-  Pavel Gladyshev and Ahmed Patel. Finite state machine approach to digital event reconstruction. Digital Investigation Journal, 2(1), 2004.
-  Serguei A. Mokhov et al. Self-forensics through case studies of small to medium software systems. Unpublished, 2009.
-  G. Shafer. The Mathematical Theory of Evidence. Princeton University Press, 1976.
-  Yi Min Ding. Bi-directional translation between data-flow graphs and Lucid programs in the GIPSY environment. Master’s thesis, Department of Computer Science and Software Engineering, Concordia University, Montreal, Canada, 2004.
-  Emil Vassev and Joey Paquet. Towards autonomic GIPSY. In Proceedings of the Fifth IEEE Workshop on Engineering of Autonomic and Autonomous Systems (EASE 2008), pages 25–34, Los Alamitos, CA, USA, 2008. IEEE Computer Society.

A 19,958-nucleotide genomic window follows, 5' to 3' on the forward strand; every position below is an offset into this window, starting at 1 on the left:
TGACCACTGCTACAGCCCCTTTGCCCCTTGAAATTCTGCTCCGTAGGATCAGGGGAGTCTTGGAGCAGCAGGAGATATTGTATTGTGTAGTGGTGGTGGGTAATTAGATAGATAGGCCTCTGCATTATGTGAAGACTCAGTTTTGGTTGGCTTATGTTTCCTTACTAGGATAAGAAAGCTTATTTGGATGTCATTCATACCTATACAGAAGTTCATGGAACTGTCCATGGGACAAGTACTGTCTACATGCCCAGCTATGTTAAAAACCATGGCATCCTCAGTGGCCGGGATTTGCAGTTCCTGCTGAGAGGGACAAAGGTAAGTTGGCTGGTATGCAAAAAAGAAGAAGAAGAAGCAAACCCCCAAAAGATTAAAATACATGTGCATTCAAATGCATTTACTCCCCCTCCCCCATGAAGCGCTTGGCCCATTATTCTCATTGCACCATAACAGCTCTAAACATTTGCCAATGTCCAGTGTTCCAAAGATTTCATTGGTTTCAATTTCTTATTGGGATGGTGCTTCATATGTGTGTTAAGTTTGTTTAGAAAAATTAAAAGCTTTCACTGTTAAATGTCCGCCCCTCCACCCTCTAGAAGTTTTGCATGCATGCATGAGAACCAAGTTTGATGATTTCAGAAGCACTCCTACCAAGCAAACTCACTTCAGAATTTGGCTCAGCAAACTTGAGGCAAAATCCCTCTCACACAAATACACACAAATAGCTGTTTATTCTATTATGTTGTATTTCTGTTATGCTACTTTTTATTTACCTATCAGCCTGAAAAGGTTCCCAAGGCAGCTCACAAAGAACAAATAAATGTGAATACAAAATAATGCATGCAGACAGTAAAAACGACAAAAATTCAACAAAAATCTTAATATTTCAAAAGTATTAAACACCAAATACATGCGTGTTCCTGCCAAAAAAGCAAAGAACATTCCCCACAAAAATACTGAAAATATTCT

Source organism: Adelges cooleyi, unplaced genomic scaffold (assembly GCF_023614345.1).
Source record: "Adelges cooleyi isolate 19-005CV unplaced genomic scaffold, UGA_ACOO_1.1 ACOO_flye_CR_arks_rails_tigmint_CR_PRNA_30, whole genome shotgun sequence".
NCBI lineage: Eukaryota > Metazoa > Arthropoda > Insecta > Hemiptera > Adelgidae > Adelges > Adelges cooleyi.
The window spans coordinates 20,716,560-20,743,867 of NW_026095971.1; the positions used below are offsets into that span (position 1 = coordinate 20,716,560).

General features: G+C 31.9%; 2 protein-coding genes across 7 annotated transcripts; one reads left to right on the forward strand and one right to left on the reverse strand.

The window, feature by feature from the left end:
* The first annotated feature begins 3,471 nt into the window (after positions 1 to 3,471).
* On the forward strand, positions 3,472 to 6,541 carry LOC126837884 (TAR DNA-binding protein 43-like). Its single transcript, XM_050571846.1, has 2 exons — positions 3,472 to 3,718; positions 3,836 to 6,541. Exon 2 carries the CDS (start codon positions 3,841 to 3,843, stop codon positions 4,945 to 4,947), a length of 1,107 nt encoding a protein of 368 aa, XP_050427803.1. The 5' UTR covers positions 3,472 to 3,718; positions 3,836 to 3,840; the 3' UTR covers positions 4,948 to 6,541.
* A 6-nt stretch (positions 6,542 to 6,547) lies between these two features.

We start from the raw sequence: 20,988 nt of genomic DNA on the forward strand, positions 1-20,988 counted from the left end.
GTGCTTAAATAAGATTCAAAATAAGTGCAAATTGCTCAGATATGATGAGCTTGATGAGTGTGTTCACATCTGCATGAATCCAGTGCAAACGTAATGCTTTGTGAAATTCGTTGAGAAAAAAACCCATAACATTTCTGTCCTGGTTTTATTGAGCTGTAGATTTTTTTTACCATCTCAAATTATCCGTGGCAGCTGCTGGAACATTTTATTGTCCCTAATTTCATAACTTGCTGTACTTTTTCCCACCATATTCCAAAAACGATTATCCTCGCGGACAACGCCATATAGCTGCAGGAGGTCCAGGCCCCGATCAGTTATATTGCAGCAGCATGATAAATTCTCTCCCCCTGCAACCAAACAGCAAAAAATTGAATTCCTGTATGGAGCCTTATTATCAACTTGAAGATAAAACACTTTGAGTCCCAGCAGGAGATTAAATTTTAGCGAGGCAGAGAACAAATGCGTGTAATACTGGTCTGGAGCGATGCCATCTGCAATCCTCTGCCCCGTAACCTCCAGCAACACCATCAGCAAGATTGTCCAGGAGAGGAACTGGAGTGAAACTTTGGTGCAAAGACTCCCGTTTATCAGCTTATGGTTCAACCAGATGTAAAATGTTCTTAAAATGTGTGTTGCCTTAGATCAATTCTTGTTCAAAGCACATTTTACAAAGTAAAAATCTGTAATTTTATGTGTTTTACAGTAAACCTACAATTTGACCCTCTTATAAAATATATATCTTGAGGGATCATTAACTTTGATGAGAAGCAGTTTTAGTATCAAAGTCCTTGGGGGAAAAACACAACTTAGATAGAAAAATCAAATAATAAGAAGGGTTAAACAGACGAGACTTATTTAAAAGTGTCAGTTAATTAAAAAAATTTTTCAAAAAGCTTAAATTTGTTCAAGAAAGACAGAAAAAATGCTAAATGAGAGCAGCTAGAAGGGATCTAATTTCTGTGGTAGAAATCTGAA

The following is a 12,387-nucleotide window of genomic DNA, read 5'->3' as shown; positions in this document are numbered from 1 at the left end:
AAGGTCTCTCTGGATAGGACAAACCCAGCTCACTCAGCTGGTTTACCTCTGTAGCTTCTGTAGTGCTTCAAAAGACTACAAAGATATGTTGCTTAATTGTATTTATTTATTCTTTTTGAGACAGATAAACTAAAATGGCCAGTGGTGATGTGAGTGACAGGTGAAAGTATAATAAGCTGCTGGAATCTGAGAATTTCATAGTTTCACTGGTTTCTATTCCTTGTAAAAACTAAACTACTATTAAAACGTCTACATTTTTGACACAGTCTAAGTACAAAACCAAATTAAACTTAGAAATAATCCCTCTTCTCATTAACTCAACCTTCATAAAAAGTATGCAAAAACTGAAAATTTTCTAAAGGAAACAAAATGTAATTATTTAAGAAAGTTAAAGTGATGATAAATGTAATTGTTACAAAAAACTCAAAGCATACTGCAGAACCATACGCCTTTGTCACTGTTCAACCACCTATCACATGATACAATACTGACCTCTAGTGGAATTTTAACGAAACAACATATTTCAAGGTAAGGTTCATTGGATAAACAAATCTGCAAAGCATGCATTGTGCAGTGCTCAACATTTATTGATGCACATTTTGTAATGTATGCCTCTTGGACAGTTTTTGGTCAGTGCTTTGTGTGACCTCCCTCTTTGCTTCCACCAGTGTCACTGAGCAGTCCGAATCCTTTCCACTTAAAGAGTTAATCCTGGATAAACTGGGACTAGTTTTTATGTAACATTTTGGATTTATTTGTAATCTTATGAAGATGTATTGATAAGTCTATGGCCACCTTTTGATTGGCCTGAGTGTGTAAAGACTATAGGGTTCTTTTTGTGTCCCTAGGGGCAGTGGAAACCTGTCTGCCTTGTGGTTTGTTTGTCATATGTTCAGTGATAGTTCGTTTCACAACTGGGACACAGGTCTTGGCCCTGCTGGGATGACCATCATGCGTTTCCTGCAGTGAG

-  Joey Paquet and Ai Hua Wu. GIPSY – a platform for the investigation on intensional programming languages. In Proceedings of the 2005 International Conference on Programming Languages and Compilers (PLC 2005), pages 8–14, Las Vegas, USA, June 2005. CSREA Press.
-  Joey Paquet. A multi-tier architecture for the distributed eductive execution of hybrid intensional programs. In Proceedings of 2nd IEEE Workshop in Software Engineering of Context Aware Systems (SECASA’09). IEEE Computer Society, 2009. To appear.
-  Serguei A. Mokhov and Joey Paquet. Using the General Intensional Programming System (GIPSY) for evaluation of higher-order intensional logic (HOIL) expressions. Submitted for publication at LFTMP’09, 2009.
-  Wikipedia. S.M.A.R.T. — Wikipedia, the free encyclopedia. [Online; accessed 9-February-2009], 2009. http://en.wikipedia.org/w/index.php?title=S.M.A.R.T.&oldid=269322389.